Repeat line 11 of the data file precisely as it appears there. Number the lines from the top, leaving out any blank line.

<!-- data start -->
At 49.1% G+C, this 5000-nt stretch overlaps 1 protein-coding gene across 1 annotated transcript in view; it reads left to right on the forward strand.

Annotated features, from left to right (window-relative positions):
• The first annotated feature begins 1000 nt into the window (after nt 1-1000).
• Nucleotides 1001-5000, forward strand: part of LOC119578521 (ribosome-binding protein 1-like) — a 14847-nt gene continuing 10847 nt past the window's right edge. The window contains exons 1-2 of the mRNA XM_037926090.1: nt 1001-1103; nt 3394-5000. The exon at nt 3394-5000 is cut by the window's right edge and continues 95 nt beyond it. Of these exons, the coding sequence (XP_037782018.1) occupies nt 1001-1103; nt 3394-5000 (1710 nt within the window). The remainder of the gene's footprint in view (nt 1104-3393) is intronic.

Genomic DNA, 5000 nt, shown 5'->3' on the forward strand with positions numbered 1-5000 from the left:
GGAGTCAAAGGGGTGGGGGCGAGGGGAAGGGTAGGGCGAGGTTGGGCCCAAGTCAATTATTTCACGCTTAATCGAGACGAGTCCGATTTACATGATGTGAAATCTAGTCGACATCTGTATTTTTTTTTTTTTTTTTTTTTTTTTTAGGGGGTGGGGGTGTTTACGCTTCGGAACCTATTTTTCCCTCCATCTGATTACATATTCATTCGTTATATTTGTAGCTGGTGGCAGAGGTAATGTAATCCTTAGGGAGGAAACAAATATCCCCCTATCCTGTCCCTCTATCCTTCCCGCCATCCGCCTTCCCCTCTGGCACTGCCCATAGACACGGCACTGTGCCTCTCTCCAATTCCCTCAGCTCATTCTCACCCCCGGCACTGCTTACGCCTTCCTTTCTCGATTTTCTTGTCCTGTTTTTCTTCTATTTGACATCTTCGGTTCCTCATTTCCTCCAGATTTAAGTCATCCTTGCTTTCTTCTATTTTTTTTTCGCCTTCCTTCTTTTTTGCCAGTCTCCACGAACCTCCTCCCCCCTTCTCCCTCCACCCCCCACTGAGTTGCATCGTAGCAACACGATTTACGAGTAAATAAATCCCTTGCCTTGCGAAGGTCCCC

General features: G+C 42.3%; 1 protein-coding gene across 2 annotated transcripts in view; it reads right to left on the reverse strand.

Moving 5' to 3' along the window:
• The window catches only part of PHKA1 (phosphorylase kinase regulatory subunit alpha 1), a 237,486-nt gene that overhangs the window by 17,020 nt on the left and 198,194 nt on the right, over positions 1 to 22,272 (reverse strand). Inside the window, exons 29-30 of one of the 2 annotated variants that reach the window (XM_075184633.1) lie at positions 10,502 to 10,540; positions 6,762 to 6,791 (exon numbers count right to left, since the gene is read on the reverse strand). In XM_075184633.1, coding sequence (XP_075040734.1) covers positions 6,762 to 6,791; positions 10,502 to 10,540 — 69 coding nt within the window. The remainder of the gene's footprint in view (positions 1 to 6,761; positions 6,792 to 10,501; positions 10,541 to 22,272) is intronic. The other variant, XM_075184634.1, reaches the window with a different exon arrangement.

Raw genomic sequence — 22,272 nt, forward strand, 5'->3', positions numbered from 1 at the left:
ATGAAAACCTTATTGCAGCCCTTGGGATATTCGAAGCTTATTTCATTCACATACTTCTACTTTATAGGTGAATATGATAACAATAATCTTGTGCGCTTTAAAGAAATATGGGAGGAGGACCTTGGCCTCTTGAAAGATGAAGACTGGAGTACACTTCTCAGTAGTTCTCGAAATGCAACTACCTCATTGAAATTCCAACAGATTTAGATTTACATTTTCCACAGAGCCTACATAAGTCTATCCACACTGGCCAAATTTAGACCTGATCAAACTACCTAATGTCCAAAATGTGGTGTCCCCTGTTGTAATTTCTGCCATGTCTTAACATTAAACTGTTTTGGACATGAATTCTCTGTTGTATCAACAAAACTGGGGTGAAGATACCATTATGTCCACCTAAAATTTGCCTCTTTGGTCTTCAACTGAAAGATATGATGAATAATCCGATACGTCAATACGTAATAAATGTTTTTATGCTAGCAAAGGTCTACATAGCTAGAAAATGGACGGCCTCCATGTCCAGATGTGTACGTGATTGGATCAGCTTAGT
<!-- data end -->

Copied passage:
ATGAAAACCTTATTGCAGCCCTTGGGATATTCGAAGCTTATTTCATTCACATACTTCTACTTTATAGGTGAATATGATAACAATAATCTTGTGCGCTTTAAAGAAATATGGGAGGAGGACCTTGGCCTCTTGAAAGATGAAGACTGGAGTACACTTCTCAGTAGTTCTCGAAATGCAACTACCTCATTGAAATTCCAACAGATTTAGATTTACATTTTCCACAGAGCCTACATAAGTCTATCCACACTGGCCAAATTTAGACCTGATCAAACTACCTAATGTCCAAAATGTGGTGTCCCCTGTTGTAATTTCTGCCATGTCTTAACATTAAACTGTTTTGGACATGAATTCTCTGTTGTATCAACAAAACTGGGGTGAAGATACCATTATGTCCACCTAAAATTTGCCTCTTTGGTCTTCAACTGAAAGATATGATGAATAATCCGATACGTCAATACGTAATAAATGTTTTTATGCTAGCAAAGGTCTACATAGCTAGAAAATGGACGGCCTCCATGTCCAGATGTGTACGTGATTGGATCAGCTTAGT